As I looked at the Bushcraft Schools at the time many appeared to be run by big men with knives. I understood that these were survival skills, and most of the people on the courses I had attended were from the military, but other than Trackways that deep spiritual connection, along with the physical relationship, seemed missing. That’s why we started Wildlore. To not only complete the circle, but make people aware that a circle even existed. It was a good couple of years. Most of the people on our courses were connected to the Pagan community, so our days were filled with nature awareness training, and our evenings filled with music, and storytelling in the woods by our camp fires.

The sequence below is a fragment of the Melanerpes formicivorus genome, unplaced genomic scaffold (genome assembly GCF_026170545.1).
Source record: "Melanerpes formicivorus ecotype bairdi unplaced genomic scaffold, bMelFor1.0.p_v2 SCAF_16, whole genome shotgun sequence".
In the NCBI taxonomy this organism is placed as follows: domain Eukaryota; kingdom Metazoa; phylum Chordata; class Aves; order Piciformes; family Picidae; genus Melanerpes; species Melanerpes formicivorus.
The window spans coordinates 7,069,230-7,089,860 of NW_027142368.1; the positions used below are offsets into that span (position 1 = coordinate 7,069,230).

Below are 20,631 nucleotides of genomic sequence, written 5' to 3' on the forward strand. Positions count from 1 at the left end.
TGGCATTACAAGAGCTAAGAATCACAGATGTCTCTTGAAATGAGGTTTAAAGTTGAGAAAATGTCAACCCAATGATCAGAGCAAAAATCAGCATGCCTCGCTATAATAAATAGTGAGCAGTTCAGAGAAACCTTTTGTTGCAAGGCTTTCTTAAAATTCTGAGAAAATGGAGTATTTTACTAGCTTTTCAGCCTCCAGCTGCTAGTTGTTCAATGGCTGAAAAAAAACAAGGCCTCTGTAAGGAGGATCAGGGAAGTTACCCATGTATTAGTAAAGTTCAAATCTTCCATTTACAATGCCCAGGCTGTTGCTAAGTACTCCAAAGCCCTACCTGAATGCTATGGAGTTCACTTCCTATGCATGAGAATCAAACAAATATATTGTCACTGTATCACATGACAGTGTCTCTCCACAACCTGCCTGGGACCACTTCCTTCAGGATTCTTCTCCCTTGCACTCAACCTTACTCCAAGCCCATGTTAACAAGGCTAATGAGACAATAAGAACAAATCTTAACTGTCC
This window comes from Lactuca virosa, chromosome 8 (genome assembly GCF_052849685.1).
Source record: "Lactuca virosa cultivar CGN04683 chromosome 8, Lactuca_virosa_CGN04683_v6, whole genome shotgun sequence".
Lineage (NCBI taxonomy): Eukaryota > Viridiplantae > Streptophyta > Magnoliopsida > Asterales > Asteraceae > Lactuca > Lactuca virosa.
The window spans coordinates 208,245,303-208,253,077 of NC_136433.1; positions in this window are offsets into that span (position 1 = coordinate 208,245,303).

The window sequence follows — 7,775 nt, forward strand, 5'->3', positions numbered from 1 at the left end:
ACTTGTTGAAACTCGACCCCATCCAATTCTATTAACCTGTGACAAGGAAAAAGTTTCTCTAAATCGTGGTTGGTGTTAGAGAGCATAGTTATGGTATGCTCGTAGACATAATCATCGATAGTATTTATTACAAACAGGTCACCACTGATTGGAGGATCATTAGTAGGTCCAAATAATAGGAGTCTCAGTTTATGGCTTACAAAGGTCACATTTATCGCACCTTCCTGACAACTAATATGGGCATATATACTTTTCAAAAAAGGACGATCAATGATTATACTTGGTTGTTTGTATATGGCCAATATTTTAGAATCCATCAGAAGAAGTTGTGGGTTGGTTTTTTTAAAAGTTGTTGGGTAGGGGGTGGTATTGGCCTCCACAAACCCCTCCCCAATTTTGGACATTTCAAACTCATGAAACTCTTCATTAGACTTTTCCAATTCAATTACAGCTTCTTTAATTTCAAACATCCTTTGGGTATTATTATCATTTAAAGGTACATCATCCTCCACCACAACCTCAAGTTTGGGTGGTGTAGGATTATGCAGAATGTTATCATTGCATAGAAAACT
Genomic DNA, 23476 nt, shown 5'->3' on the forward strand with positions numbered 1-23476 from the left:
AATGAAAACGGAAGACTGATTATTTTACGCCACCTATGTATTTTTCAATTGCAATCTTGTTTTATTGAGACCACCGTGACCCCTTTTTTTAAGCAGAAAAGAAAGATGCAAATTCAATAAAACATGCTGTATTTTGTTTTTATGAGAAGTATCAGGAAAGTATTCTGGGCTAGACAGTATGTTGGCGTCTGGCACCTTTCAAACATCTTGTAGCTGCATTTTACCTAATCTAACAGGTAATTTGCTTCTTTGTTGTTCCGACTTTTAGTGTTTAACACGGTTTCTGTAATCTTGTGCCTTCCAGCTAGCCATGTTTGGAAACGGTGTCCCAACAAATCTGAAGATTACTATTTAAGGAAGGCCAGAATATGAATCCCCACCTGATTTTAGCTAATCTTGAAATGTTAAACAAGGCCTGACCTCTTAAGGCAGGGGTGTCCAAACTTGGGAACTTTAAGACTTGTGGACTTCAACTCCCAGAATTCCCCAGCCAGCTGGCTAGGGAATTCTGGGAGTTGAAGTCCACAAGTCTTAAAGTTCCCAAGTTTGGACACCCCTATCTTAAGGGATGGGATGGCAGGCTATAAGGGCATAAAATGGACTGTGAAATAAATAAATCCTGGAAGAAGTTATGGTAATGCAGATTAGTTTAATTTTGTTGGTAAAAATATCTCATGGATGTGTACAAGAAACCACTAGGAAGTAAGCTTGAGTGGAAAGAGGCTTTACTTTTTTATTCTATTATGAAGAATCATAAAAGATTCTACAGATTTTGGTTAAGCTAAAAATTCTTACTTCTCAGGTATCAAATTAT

The video below was filmed on my old (very old) mobile phone at one of the Wildlore courses, so the quality is not good, but it shows that moment when a student on the course first made fire. It really is quite an initiation.

At the same time my music was becoming more widely known. By the end of the second year with the school I had to make a choice about where I pointed my wand – to bushcraft, or to music. I chose music, my first and biggest love. So I closed the school down and now you won’t find any reference to that time anywhere. Music overtook my life and I’m eternally grateful for that decision.